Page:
Earthquakes By grace miller, cruz pineda, and luke j.

Earthquakes

What are earthquakes? Earthquakes are devastating natural disasters. They can shake, break, and split the ground apart. Earthquakes can also cause massive damage. Here is some information about how much damage earthquakes do, how to stay safe in one, first hand accounts, and more.

Effects

How much damage can earthquakes do? Earthquakes size and damage are based on the Richter scale. This scale ranges from 0.1 to 10.0. According to the article “What are Earthquakes,” by dummies, earthquakes that are about a 4.0 or less on the Richter scale only occur in small areas, let alone even be felt. 4.0s to 4.9s cover larger areas and are noticeable but still have a great lack in damage. You can really start actually start to see some damage with a 5.0 earthquake starting with poorly constructed buildings. Also, if an earthquake spawns near the ocean, a tsunami can occur. Now that you know that earthquakes have the power to tear down buildings, split the ground in two (or more), and even summon tsunamis, you should probably read about safety tips, some earthquake history, and more.

Earthquake History and Safety

Now you'll read about why when and where earthquakes happen safety tips and history. According to KQED Quest and Learning junction earthquakes usually happen because rocks underground suddenly break along the fault, this sudden release of energy causes the seismic waves that make the ground shake.

There are four types of waves the first wave that happens is called the P wave it is the fastest and least effective. Next is the S wave it is slower but more effective than the P wave. After that is the Love waves and R waves they are the two surface waves. L waves do a lot more damage than P or S waves. Lastly the R wave the last and most powerful wave that moves both vertical and horizontal unlike any of the other waves.

Most of the world's earthquakes happen in the Ring of Fire. The ring of fire is an area where earthquakes usually happen because it is associated with trenches, volcanic arcs, and volcanic belts or plate movement.

Now to learn about the history of earthquakes according to earthquakes By Seymour Simon . Once on September 19, 1985 in Mexico city a major earthquake struck, and over 10,000 people died, and 100+ homes stores, hospitals, hotels, schools, and business buildings. But luckily little damage to neighboring buildings.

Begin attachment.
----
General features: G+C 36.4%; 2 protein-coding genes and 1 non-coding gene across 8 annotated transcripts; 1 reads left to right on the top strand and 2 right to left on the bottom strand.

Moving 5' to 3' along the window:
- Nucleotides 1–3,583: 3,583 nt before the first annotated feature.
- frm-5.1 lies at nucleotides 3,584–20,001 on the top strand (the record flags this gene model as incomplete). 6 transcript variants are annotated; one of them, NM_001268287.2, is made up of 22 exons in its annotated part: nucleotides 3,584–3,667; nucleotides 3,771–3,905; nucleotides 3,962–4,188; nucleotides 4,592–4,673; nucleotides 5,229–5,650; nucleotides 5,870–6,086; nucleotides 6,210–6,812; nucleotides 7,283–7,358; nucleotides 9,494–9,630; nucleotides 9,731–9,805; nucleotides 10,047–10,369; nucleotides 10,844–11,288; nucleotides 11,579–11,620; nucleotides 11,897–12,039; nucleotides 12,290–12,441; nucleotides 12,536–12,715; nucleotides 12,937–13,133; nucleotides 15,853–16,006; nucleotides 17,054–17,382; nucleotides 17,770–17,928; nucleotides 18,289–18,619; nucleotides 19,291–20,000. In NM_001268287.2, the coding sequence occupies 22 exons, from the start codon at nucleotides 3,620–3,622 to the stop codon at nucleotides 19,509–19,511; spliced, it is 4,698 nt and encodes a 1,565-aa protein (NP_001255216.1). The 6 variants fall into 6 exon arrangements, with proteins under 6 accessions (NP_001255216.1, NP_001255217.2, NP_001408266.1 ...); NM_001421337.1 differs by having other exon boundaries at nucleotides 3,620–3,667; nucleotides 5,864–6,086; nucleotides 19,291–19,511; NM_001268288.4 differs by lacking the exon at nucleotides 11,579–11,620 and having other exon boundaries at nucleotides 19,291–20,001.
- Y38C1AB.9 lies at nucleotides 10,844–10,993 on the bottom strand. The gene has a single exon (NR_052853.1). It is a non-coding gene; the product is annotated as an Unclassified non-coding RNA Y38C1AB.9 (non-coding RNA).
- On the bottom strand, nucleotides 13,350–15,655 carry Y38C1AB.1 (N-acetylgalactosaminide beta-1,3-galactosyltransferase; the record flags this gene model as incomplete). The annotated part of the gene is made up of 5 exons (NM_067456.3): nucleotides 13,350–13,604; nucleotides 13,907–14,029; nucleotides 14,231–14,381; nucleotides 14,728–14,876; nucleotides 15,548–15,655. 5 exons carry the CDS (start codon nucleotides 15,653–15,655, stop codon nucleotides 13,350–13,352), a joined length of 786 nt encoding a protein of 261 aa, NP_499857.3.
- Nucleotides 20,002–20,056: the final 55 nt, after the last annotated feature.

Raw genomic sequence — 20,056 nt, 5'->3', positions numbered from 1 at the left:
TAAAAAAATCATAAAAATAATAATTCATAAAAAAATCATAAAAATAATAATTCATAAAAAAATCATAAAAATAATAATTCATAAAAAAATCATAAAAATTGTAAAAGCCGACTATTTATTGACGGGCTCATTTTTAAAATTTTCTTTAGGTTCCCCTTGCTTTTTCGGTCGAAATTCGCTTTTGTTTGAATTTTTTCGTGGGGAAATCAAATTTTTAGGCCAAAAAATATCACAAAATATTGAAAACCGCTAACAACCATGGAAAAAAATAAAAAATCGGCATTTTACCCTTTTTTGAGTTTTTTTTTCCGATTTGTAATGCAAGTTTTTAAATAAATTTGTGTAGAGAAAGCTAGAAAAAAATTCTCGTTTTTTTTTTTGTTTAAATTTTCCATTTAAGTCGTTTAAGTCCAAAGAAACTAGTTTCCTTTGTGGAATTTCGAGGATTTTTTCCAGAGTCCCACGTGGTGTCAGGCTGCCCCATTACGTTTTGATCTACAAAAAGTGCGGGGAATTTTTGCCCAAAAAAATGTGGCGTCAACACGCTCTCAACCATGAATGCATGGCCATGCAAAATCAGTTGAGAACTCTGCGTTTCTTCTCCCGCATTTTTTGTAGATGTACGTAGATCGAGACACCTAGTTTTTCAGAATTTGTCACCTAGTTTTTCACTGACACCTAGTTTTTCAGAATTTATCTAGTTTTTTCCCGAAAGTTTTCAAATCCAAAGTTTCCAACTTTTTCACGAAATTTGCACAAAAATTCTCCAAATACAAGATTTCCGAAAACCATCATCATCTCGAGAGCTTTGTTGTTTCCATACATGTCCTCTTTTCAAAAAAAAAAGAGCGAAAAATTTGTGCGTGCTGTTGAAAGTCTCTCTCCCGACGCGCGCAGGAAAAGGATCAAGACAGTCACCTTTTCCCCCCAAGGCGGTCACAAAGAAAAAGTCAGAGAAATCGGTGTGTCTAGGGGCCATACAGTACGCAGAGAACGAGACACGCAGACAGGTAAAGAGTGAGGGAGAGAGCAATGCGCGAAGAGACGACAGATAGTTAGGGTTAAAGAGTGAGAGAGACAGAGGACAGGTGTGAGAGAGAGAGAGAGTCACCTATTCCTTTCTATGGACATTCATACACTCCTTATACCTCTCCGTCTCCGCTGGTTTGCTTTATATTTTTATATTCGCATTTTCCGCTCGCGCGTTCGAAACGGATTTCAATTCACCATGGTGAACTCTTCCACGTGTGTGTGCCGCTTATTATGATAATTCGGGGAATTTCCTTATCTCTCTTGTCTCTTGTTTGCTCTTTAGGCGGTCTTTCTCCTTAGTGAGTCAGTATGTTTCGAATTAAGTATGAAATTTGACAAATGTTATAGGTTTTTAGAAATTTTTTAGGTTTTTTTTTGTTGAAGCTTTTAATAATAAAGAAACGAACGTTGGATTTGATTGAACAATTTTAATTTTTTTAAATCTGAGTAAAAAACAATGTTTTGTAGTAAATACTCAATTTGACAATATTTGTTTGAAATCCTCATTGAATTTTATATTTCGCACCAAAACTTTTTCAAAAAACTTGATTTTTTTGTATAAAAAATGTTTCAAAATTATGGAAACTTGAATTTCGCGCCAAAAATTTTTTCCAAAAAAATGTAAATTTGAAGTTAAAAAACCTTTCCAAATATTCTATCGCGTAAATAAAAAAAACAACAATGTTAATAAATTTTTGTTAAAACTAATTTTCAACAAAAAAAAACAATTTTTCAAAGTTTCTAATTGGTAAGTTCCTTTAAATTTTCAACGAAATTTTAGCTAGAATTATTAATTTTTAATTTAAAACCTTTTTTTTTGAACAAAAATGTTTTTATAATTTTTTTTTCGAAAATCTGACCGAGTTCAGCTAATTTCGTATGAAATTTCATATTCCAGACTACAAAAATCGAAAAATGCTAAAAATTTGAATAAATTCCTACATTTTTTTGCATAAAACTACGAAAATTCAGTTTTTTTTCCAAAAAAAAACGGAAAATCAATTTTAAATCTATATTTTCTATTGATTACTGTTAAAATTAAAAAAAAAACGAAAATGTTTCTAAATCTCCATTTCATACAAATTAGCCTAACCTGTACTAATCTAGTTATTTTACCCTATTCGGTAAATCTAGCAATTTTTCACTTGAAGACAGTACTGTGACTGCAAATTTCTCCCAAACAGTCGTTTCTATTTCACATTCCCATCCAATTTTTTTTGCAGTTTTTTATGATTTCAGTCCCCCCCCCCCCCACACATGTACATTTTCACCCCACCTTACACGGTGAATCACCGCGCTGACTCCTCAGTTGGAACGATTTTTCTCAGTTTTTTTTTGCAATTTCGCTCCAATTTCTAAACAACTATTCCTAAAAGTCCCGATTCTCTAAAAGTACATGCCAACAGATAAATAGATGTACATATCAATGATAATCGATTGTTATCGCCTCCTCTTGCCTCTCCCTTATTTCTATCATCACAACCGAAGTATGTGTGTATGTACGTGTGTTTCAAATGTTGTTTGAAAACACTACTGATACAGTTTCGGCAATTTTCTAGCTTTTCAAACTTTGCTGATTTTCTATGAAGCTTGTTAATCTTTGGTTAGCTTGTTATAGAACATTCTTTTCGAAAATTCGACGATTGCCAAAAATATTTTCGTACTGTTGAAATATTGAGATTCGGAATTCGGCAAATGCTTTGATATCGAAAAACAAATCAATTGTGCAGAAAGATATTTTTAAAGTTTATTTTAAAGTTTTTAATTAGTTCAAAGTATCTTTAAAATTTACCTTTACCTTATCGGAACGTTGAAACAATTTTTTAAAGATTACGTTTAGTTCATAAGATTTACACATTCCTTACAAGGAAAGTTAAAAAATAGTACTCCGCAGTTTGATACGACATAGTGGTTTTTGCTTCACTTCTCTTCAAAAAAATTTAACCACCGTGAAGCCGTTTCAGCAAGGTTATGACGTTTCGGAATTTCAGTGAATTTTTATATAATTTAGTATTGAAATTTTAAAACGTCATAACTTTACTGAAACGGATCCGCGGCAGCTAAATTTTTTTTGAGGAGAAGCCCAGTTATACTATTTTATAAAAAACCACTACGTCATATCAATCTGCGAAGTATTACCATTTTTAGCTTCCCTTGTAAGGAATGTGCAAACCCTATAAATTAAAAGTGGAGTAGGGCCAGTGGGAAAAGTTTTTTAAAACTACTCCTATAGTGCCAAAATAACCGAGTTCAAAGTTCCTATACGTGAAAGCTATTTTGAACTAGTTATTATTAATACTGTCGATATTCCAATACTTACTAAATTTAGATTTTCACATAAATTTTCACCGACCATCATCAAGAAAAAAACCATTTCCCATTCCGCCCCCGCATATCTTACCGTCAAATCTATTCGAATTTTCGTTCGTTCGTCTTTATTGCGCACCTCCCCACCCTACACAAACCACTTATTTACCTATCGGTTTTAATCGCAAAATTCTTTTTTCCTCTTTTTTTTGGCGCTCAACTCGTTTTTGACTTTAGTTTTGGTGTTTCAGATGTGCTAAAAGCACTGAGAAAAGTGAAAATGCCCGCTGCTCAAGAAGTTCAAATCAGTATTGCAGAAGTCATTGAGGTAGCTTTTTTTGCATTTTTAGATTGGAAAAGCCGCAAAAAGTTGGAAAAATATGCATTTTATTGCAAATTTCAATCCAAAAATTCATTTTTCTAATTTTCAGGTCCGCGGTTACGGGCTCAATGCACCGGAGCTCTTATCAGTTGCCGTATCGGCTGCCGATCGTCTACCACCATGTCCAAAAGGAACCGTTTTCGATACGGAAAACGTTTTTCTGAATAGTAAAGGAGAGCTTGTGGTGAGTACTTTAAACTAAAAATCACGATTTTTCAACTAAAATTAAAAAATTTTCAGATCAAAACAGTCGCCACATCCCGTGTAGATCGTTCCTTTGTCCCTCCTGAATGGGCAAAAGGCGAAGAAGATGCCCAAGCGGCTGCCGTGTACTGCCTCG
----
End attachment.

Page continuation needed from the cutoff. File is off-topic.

Next you'll read about tips and how to stay safe.

  1. always have a fire extinguisher.
  2. Learn first aid
  3. Learn how to turn off gas, electricity, and water
  4. Make plans where to meet after a earthquake
  5. Make sure there aren't heavy things on shelf
  6. Anchor furniture
  7. Learn earthquake plans a school or work building
  8. What to do during an earthquake
  9. Stay calm
  10. Stay away from glass
  11. Go under heavy furniture if indoors if not stay in open area away from powerlines and poles if in a car, stop the car and stay inside the car until the earthquake stops
  12. Don't use elevators

What to do after a earthquake

  1. Stay away from damaged areas
  2. Look for injuries

Lastly, stay away from damaged buildings, now you know where when why some history and tips on how to stay safe.

EARTHQUAKE!!!

Have you ever wondered what it's like to be in an earthquake? The following is a first hand account. This is what it's like to be in an earthquake. This is what Christopher Stent said “I was working from home. I was in the square right outside the Cathedral the Whole front fell down and there were still people in side as it fell. A woman grabbed on to me so she wouldn't fall over. Columbo street was just a mess with water pouring out of the ground.” That was a 1st hand account of the Christ church, New Zealand earthquake in 2011.

Conclution

Now that you know about what earthquakes can do, some earthquake history, how to stay safe in an earthquake, and even some first hand accounts, if your ever in an earthquake you'll know exactly what we're talking about! Thanks for reading!

Credits:

Created with images by Angelo_Giordano - "earthquake rubble collapse" • aitoff - "brick brickwork ruin" • NGi - "stone wall natural stone crack" • andymag - "Earthquakes" • Angelo_Giordano - "earthquake rubble collapse" • cobain86 - "earthquake collapse house"

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